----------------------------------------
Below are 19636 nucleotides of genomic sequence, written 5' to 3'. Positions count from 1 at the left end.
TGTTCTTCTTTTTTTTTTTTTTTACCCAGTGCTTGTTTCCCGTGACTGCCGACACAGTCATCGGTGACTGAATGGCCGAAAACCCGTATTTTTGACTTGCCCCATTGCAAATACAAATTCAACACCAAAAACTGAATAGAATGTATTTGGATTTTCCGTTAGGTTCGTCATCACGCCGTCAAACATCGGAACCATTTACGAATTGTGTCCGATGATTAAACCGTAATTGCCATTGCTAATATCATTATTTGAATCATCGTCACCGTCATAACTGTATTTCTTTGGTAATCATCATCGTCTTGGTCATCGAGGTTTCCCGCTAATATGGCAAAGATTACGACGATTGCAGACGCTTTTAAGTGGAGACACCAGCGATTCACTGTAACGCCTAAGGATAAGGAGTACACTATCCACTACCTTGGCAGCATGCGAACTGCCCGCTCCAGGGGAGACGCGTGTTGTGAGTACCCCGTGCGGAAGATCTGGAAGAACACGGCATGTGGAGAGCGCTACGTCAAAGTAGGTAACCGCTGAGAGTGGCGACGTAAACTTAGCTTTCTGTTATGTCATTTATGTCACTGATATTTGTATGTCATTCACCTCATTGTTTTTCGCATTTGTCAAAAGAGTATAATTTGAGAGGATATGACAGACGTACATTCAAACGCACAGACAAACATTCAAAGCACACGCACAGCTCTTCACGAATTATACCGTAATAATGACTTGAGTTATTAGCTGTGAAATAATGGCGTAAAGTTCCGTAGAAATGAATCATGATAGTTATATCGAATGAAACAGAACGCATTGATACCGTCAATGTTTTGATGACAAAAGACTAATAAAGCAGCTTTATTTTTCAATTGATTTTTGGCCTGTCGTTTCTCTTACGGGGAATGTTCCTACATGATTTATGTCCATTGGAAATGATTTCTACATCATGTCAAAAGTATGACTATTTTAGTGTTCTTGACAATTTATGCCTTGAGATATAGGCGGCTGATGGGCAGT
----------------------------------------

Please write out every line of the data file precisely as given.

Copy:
Below are 19636 nucleotides of genomic sequence, written 5' to 3'. Positions count from 1 at the left end.
TGTTCTTCTTTTTTTTTTTTTTTACCCAGTGCTTGTTTCCCGTGACTGCCGACACAGTCATCGGTGACTGAATGGCCGAAAACCCGTATTTTTGACTTGCCCCATTGCAAATACAAATTCAACACCAAAAACTGAATAGAATGTATTTGGATTTTCCGTTAGGTTCGTCATCACGCCGTCAAACATCGGAACCATTTACGAATTGTGTCCGATGATTAAACCGTAATTGCCATTGCTAATATCATTATTTGAATCATCGTCACCGTCATAACTGTATTTCTTTGGTAATCATCATCGTCTTGGTCATCGAGGTTTCCCGCTAATATGGCAAAGATTACGACGATTGCAGACGCTTTTAAGTGGAGACACCAGCGATTCACTGTAACGCCTAAGGATAAGGAGTACACTATCCACTACCTTGGCAGCATGCGAACTGCCCGCTCCAGGGGAGACGCGTGTTGTGAGTACCCCGTGCGGAAGATCTGGAAGAACACGGCATGTGGAGAGCGCTACGTCAAAGTAGGTAACCGCTGAGAGTGGCGACGTAAACTTAGCTTTCTGTTATGTCATTTATGTCACTGATATTTGTATGTCATTCACCTCATTGTTTTTCGCATTTGTCAAAAGAGTATAATTTGAGAGGATATGACAGACGTACATTCAAACGCACAGACAAACATTCAAAGCACACGCACAGCTCTTCACGAATTATACCGTAATAATGACTTGAGTTATTAGCTGTGAAATAATGGCGTAAAGTTCCGTAGAAATGAATCATGATAGTTATATCGAATGAAACAGAACGCATTGATACCGTCAATGTTTTGATGACAAAAGACTAATAAAGCAGCTTTATTTTTCAATTGATTTTTGGCCTGTCGTTTCTCTTACGGGGAATGTTCCTACATGATTTATGTCCATTGGAAATGATTTCTACATCATGTCAAAAGTATGACTATTTTAGTGTTCTTGACAATTTATGCCTTGAGATATAGGCGGCTGATGGGCAGT